December 27, 2017
I don’t go overboard decorating my house for Christmas. In fact, other than our tree, the house holds no decorations at all, with one exception. That exception is the heart of my home, my kitchen. I have a box that we keep upstairs for eleven and a half months of the year. That box is labeled “Christmas Kitchen” and inside it is everything I need to display my Christmas spirit.
The rest of the year I have a “lazy Susan” in the center of my table. A silver tray with four glass smaller trays that form a circle, and a round one that fits in the middle, this piece was a gift from my late son. I’m not certain why the name “Susan” is associated with this device. I know several women named Susan and not a one of them is lazy. I’ve also heard the term “loose Susie”, and I don’t get where that one comes from, either. But I digress.
My usual kitchen table centerpiece is currently in my office, because we don’t have any other place to set it. On my table in its place is a small green wreath, inside of which sits a large red candle. On either end of this wreath, I have a glass candle holder, with long red tapers. Then, on each end of this collection stand two red, wooden, hollow “Santa boots”. These boots measure three inches tall and two inches in diameter. Accompanying this center piece on my Christmas-time table are four place mats, plastic, but with holly and ivy and glittered pine cones forming the decorative pattern.
In the Christmases of my early childhood, these four boots were part of my parent’s annual Christmas display—there was the Creche on one table, and the boots and a large candle in a wreath on another. The candle was also red, not smooth like today’s candles, but knobbly. This candle would be lit only on Christmas Eve, and only allowed to burn for a small period of time.
The boots would be filled with nuts and hard candies. It’s a testament to one of the differences between those times and these, in a way; today if you set out four small containers of candies and nuts for your guests, you’d probably be considered “parsimonious”. We weren’t as gluttonous in those days, not by half. Ice cream was available only in a small brick, that when opened would sit easily upon a luncheon plate.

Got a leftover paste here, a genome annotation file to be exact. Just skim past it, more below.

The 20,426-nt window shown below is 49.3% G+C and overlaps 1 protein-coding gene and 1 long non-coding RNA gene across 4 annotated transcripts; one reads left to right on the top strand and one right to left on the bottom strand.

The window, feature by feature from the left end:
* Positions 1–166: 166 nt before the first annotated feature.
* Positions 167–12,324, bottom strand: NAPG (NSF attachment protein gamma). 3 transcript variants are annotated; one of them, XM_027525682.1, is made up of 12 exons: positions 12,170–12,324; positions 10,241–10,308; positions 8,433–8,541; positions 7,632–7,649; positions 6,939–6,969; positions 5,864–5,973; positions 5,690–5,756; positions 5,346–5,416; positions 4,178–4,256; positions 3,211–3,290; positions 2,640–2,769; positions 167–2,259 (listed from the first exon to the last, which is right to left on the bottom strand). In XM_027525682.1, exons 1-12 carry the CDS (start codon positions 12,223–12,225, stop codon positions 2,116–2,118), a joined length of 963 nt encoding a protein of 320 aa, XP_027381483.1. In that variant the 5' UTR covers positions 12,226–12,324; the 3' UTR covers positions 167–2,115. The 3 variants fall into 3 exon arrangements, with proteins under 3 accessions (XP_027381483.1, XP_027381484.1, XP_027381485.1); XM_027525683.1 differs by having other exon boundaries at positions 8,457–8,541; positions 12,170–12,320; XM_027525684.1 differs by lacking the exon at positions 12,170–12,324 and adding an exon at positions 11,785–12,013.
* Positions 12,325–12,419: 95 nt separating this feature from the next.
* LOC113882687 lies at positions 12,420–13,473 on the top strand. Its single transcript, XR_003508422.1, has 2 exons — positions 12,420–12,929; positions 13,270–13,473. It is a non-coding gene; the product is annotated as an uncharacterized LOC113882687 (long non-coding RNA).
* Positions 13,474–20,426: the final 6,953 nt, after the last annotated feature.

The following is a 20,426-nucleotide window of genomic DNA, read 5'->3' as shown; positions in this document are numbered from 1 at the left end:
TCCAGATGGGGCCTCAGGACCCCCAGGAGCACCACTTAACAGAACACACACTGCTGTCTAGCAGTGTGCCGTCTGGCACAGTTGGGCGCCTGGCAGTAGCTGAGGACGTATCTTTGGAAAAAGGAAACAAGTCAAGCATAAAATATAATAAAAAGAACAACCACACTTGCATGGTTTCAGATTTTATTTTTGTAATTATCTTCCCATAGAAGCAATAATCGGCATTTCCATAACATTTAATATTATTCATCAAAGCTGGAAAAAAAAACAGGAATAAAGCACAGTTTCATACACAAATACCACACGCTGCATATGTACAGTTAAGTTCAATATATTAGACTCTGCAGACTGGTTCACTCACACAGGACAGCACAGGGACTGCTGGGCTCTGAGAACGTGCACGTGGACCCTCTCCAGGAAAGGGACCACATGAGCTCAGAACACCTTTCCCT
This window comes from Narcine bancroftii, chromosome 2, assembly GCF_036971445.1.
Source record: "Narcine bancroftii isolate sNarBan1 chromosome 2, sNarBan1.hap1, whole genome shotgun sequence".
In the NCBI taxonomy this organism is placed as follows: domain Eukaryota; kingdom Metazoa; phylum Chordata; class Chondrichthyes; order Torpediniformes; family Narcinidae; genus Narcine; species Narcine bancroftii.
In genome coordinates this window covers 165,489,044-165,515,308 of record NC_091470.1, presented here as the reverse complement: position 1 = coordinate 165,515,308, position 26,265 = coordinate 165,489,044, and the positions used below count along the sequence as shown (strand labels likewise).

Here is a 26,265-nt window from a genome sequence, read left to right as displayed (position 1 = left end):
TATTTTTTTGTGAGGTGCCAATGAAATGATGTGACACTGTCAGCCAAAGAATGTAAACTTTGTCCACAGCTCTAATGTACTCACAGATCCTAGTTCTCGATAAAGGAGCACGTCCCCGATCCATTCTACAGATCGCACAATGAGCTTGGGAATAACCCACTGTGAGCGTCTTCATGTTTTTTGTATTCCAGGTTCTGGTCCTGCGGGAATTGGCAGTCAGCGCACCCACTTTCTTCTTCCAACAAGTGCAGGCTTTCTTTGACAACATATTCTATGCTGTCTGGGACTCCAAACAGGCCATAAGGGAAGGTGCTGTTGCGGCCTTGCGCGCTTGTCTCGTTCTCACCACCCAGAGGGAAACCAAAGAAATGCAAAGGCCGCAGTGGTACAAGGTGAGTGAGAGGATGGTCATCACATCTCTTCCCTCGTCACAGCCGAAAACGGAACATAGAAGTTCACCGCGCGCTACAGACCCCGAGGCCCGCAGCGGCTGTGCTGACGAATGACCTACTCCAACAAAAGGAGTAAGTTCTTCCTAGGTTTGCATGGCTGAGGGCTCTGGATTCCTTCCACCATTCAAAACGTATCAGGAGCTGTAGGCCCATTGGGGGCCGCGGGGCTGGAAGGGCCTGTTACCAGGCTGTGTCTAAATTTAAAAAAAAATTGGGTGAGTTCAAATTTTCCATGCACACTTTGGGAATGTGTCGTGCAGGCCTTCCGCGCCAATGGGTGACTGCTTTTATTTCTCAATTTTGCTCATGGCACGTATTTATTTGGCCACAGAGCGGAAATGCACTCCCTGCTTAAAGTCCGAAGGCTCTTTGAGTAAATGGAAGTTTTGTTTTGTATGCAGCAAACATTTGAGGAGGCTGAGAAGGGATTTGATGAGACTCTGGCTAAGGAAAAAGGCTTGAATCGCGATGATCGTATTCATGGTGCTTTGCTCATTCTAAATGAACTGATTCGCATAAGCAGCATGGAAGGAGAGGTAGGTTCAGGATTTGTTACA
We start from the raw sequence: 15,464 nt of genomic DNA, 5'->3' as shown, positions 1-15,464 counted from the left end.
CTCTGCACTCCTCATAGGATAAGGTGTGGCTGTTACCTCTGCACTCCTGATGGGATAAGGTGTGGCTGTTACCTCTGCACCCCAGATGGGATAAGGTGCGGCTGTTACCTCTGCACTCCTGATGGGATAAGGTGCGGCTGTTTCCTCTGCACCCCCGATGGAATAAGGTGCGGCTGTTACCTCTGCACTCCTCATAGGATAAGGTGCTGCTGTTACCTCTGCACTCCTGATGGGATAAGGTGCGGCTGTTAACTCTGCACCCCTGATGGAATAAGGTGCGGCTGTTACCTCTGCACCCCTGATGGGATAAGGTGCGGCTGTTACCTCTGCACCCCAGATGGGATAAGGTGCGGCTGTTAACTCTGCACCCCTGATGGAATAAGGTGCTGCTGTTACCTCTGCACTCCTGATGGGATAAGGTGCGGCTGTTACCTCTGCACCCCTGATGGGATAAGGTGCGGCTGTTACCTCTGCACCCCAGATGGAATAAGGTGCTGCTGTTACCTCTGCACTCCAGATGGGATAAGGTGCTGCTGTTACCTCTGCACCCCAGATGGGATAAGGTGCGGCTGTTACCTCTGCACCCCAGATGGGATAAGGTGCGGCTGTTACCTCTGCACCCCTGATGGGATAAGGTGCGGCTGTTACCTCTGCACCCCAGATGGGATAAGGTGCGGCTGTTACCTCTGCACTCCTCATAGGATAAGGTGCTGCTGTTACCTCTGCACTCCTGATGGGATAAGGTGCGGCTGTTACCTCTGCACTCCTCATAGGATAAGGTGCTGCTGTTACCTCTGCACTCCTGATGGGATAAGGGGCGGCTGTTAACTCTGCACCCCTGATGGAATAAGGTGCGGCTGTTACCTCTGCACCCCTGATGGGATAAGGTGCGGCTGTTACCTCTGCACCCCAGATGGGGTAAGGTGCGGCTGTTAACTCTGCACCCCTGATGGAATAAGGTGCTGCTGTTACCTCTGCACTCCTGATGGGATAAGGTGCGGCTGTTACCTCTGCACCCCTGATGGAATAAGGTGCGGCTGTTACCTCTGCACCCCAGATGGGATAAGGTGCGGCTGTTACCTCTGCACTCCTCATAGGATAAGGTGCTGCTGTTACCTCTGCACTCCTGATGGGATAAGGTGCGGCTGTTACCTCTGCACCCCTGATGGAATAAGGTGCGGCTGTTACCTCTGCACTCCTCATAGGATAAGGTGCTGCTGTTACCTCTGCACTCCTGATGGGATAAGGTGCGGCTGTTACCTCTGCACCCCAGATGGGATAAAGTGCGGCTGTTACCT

I came into possession of the wooden Santa boots after my sister passed a few years ago. The old candle is still in existence and at this moment is sitting on a shelf at my brother’s house. I have no idea what my siblings did with the Creche in the aftermath of my mother’s passing. At the time I was a little too emotional to think of such things.
I change my table setting on the same day as my husband erects our tree. Because our daughter developed an allergy to pine trees the same year our house here in town burned down, we have a small artificial one, that doesn’t stand more than five feet tall. The tree is festooned with miniature ornaments. The surviving older glass bulbs from my childhood and my husband’s, are no longer displayed, but kept safe to pass down.
We’re not fancy people, not by anyone’s measure. I’ve always been more concerned about the quality of the hospitality I offer my guests than the appearance of my house. If you’ve ever met me face to face, you’ll know I present a clean and neat appearance, but I don’t tend to wear makeup, or even a lot of jewelry. I can’t see the point in fussing.
I treasure my simple pleasures, and my simple traditions. When I look at those Santa boots on my kitchen table, it’s as if I’m reaching across time to join hands with that little girl I used to be. I feel once more the comfort of my parents’ presence, and am reaffirmed by a sense of history and continuity.
I wish you all a very Happy New Year. May 2018 be a year of love and laughter and peace.